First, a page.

The TGA acknowledges the vulnerability of patients during psychedelic-assisted psychotherapy, emphasizing the need for controls to protect them.
The decision to allow the use of MDMA and psilocybin in Australia acknowledges “the current lack of options for patients with specific treatment-resistant mental illnesses,” and allows for their use in a controlled medical setting.
In conclusion, while the approval of MDMA and psilocybin as medicines marks a positive step forward in drug policy reform, caution and further research are necessary to ensure their safe use.
What's with the stigma around MDMA and psilocybin?
MDMA was initially used in the 1970s as an adjunct to psychotherapy.
It was believed that the drug's ability to enhance empathy and emotional openness could help therapists build trust with their patients and facilitate deeper therapeutic connections.
However, by the end of the 1970s, the drug had become popular for recreational use, leading to concerns about its potential for abuse and negative side effects. In response, the U.S. government classified MDMA as a Schedule I controlled substance, meaning it was deemed to have a high potential for abuse and no accepted medical use. This made it illegal to use, manufacture, or distribute the drug.
As a result, research into the therapeutic potential of MDMA effectively came to a halt, and it wasn't until recent years that clinical trials started to investigate its efficacy in treating mental health conditions such as PTSD.
Similarly, the criminalization of psilocybin mushrooms was not driven by scientific evidence or medical research, but rather by cultural and political factors.
The anti-drug sentiment of the 1960s and 1970s was characterized by moral panic about the perceived dangers of drug use, particularly among young people. This led to a political climate in which strict drug laws were enacted and drugs were criminalized with little regard for their actual effects or potential benefits.
Additionally, the criminalization of psilocybin mushrooms was not based on a comprehensive understanding of their effects or the context in which they were being used. Many indigenous cultures have used psilocybin mushrooms for centuries as a sacrament in religious or spiritual ceremonies, but these cultural traditions were largely ignored in the drive to criminalize the drug.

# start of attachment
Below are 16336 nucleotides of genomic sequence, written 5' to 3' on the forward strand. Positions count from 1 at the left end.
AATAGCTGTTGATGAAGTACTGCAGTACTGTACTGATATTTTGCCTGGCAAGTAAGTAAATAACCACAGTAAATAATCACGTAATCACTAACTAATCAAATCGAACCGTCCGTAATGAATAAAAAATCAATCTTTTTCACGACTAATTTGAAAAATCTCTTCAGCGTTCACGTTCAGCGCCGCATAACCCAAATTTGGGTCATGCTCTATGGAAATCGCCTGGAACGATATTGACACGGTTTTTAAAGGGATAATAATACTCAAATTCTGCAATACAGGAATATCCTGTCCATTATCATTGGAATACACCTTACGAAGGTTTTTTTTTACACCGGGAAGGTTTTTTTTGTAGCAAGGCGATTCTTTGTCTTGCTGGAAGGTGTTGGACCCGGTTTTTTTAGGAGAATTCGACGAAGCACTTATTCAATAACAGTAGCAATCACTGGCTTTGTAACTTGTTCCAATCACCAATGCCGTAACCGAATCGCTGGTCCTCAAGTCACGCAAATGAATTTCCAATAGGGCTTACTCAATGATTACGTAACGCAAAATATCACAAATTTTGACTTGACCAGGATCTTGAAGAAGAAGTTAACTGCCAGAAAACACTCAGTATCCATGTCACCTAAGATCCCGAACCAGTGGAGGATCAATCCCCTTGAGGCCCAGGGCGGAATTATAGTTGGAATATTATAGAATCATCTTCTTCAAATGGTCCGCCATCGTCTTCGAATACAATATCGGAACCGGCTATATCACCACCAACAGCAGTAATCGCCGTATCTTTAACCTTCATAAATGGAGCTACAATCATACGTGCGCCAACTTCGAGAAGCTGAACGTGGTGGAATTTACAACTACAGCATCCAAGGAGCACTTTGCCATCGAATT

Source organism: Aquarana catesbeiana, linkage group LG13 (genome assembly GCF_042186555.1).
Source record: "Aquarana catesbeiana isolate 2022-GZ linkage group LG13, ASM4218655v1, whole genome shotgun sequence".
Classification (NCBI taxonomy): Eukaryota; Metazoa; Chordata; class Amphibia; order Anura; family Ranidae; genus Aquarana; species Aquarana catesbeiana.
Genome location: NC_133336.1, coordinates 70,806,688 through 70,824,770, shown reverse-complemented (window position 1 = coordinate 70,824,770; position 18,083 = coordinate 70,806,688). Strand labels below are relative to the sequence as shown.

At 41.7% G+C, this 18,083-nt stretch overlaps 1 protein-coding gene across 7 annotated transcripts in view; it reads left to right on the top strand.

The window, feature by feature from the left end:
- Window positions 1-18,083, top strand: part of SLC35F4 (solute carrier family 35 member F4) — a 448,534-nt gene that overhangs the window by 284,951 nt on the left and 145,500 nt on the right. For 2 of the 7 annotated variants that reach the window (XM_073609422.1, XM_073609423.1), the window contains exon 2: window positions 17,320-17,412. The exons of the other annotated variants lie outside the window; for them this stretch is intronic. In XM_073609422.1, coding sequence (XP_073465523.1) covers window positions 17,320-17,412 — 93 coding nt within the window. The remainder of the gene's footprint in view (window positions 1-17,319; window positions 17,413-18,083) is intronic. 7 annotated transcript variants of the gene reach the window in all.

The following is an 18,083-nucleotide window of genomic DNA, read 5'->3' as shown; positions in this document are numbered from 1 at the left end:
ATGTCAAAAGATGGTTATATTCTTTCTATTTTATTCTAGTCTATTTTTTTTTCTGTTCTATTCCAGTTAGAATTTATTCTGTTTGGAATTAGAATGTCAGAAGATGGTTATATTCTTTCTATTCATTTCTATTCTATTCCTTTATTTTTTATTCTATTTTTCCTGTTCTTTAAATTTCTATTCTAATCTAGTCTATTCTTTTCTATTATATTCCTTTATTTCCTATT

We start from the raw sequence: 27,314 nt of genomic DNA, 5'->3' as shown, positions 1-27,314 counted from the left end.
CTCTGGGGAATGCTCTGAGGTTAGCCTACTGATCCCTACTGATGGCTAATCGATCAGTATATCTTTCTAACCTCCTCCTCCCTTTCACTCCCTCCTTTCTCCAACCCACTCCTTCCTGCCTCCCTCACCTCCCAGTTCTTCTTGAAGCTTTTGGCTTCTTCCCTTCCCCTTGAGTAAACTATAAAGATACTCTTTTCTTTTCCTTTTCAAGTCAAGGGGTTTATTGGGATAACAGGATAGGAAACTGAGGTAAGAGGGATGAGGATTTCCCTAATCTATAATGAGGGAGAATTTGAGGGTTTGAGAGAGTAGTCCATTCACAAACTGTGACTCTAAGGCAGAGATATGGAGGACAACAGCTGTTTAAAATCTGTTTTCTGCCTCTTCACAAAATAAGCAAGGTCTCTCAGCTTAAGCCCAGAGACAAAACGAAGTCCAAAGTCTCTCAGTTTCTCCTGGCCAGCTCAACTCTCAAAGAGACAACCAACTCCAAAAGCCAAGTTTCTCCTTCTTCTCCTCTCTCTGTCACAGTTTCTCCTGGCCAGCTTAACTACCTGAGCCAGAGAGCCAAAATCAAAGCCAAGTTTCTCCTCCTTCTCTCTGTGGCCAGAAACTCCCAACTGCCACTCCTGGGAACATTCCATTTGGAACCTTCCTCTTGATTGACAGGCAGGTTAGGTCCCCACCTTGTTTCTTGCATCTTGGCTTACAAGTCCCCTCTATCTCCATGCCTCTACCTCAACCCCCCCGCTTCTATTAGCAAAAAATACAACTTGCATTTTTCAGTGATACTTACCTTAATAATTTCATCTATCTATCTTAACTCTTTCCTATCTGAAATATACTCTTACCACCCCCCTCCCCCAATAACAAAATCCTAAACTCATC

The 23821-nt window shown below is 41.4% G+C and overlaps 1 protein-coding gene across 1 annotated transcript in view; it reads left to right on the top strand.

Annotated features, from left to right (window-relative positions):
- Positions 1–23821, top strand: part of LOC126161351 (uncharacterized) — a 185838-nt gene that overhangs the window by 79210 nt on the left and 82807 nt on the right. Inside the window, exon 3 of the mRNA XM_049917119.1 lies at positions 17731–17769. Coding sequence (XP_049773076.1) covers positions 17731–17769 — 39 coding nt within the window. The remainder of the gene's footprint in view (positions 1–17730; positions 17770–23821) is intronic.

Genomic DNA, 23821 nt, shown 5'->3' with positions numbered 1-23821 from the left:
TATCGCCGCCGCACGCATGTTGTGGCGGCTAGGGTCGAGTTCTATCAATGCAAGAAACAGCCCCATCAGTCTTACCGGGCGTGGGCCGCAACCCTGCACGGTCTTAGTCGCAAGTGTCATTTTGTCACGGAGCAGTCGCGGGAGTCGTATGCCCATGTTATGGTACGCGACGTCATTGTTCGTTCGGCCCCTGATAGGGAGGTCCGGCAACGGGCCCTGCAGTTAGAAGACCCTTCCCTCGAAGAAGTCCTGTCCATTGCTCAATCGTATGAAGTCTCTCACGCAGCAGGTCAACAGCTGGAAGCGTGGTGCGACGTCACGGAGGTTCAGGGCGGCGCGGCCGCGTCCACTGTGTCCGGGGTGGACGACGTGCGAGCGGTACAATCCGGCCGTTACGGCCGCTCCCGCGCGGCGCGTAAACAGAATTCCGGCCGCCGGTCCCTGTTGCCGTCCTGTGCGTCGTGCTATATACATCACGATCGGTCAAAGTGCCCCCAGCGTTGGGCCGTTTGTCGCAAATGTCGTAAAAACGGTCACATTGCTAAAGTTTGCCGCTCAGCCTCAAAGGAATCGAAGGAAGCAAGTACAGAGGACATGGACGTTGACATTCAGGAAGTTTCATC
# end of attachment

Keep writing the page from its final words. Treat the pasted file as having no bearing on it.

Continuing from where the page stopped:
In conclusion, the recent announcement by Australia's TGA to allow the limited use of two psychedelics — MDMA and psilocybin — for the treatment of mental illnesses has sparked a renewed interest in the potential benefits of these substances.
Despite the cautiousness of some experts and the need for further research, the move marks a significant shift in the perception of these drugs and their potential to heal the mind.
The question that now arises is where this change in policy will lead us in our journey toward better mental health.
Will we continue to explore the use of psychedelics in therapy, or will we revert back to the "war on drugs" mentality?
As the late pioneer of psychedelic therapy, Stanislav Grof, once said, "psychedelic substances have the potential to revolutionize our understanding of the human mind and its relationship to nature."
The future of mental health and psychedelics remains to be seen, but one thing is for sure — this is just the beginning of a new and exciting chapter.